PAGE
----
The Springfield region is one of the strongest areas for economic growth in the state, and our population continues to grow by roughly 4,000 people annually. This is great news for our future. However, we are currently underbuilt for housing and very little is as important to somebody looking to move to or stay in an area than their choice of housing.
Several signs indicate that demand currently is outpacing supply of housing. Residential homes are selling very quickly at or above asking prices. Mortgage rates are at historic lows for the foreseeable future, so there is little sign this trend will change. In the multifamily sector, vacancy rates are at historic lows hovering around 5%, and rental rates continue to increase drastically on an annual basis. We are not meeting current demand and are not doing enough within the city to close the supply gap.
The metropolitan statistical area as a whole will be able to keep up because there are enough people who can and want to develop residential and multifamily housing. There’s also available developable land and eager municipalities.
Springfield has its own difficulties. If we do nothing, we are limiting our economic development potential within the city proper and allowing the additional tax dollars that support our infrastructure to flee to the surrounding communities. Lack of available land, bureaucracy and complexity of the neighborhood political environment makes residential and multifamily development costlier in time and financial commitment for developers within Springfield.
Doing nothing to change our situation is not an option.
Given the lack of open land inside the city limits, it is time for Springfield to grow upward. This will require strategically identifying neighborhoods and structures that are prime for redevelopment. Unfortunately, there are pockets of our community with single-family homes that are in such disrepair they cannot be saved. Razing those dilapidated structures and replacing them with higher-density, mixed-use developments will meet the need for more housing, generate more tax revenue for the city and enhance property values for surrounding homeowners by removing blighted properties.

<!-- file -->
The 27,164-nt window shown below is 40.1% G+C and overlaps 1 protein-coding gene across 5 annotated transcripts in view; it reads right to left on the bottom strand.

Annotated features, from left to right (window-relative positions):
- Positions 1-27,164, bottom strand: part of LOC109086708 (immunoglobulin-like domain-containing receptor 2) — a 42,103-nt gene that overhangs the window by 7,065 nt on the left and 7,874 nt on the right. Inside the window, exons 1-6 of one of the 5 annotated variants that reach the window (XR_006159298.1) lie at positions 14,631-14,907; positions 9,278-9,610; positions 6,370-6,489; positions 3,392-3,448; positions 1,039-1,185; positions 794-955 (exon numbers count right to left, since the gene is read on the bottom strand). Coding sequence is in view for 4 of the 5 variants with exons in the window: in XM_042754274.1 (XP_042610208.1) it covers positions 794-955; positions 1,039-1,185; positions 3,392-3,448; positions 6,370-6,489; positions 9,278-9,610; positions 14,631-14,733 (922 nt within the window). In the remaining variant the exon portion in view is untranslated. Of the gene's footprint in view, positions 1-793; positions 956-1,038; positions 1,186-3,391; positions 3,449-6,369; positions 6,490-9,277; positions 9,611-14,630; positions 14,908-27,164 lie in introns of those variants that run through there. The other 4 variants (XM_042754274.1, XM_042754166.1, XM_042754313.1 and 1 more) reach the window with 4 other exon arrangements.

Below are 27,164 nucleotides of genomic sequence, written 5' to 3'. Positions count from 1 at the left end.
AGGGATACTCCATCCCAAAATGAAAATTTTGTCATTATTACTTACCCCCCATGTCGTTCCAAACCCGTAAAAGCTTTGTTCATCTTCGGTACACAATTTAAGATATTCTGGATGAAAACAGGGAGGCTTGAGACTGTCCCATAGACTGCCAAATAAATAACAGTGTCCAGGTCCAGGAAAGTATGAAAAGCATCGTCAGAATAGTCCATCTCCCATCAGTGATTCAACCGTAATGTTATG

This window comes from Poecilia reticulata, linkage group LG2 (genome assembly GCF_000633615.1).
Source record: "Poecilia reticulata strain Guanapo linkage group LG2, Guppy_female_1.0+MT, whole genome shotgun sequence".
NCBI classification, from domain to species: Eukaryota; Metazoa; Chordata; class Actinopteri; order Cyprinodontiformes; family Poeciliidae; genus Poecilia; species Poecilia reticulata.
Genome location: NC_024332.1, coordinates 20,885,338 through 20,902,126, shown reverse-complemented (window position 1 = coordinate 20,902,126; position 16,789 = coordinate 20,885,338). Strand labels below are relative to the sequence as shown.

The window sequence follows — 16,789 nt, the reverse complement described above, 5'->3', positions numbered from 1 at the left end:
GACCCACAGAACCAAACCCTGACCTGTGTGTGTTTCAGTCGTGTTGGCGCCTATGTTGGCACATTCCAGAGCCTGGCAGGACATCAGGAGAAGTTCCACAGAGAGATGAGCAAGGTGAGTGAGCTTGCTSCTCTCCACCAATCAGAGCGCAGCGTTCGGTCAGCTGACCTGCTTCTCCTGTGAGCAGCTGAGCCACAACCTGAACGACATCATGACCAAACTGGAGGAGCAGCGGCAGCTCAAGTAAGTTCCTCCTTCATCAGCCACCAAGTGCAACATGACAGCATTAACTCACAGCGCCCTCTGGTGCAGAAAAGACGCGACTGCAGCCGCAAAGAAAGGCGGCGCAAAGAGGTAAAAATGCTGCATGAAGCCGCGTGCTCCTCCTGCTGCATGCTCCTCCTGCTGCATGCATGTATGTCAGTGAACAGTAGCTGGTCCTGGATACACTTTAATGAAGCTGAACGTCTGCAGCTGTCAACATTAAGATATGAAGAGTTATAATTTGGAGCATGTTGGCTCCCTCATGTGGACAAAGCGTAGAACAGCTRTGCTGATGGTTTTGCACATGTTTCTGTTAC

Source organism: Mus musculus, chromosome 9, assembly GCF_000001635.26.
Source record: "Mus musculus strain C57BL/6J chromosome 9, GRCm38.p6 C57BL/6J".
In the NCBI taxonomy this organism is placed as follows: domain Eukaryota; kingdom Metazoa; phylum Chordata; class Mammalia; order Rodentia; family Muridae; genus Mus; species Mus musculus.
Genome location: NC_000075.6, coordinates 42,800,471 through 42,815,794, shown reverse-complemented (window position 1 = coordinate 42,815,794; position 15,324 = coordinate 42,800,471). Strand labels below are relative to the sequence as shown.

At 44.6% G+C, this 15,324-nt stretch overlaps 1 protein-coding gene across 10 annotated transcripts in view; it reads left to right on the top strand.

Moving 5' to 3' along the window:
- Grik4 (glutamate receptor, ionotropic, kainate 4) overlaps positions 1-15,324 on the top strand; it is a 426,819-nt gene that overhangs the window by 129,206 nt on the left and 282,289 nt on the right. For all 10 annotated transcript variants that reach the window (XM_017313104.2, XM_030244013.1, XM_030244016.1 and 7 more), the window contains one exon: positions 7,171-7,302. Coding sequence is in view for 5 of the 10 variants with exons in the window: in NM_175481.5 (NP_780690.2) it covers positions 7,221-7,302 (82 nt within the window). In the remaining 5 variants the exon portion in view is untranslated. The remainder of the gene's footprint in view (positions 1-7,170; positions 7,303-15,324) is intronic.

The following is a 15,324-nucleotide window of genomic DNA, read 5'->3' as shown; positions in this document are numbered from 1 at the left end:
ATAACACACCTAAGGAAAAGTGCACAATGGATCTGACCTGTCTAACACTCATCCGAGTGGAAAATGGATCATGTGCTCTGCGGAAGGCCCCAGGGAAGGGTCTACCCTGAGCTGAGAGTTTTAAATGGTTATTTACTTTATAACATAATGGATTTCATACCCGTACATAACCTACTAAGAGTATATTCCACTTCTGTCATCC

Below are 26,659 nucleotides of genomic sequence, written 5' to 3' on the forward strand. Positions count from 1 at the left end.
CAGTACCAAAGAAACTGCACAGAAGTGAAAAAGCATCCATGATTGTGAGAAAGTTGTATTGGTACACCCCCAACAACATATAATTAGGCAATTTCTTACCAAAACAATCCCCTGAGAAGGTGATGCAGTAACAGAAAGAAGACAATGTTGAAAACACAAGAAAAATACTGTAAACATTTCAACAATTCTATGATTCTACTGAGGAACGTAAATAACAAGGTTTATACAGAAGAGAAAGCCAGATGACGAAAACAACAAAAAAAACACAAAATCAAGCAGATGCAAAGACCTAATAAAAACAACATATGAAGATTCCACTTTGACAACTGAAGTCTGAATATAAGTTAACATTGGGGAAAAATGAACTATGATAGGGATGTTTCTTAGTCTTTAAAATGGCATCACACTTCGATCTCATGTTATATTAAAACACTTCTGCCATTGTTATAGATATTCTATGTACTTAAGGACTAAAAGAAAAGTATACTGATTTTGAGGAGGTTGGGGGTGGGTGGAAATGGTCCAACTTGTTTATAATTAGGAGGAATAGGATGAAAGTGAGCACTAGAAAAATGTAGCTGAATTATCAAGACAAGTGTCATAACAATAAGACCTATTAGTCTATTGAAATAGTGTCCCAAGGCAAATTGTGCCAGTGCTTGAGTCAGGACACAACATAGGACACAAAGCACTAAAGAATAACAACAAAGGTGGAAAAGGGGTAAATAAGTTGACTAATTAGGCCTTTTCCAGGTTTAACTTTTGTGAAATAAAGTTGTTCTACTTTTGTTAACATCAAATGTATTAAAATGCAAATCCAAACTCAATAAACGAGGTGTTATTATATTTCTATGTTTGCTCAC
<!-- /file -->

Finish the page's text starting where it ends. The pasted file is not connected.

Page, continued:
In order for these types of projects to be successful, developers must work with the neighborhoods – which in Springfield are very powerful and they should be. Homeowners are heavily vested and we as developers need to work with them to ensure we improve their property values and quality of life.
The final piece of the puzzle is the city of Springfield staff, administration and City Council. Their support is critical to help foster development. Right now, it is simply faster, easier and therefore more cost effective to develop in the surrounding communities. However, I believe there is a way for developers and the city to work together for the greater good while achieving everybody’s goals.
The concern we often hear is the belief that Springfield is overbuilt with apartments. The data simply does not indicate that to be true. Nationally, trends are gravitating toward renting for convenience, to maximize disposable income and gain access to amenities. At this stage of maturity for our city, apartments are necessary and even essential. We have a large working class that cannot afford to own a home, and if they all move to the outskirts of the city will not be able to afford the daily commute to work. Springfield’s working class is the backbone of our economy, and it is in all of our interests to help them remain financially stable with secure housing in order to continue our strong economic development trajectory as a region.
This year, for the 38th season, the Springfield Ballet Inc. will perform “The Nutcracker” on the proscenium stage of the Landers Theatre, with six performances set Dec. 15-18.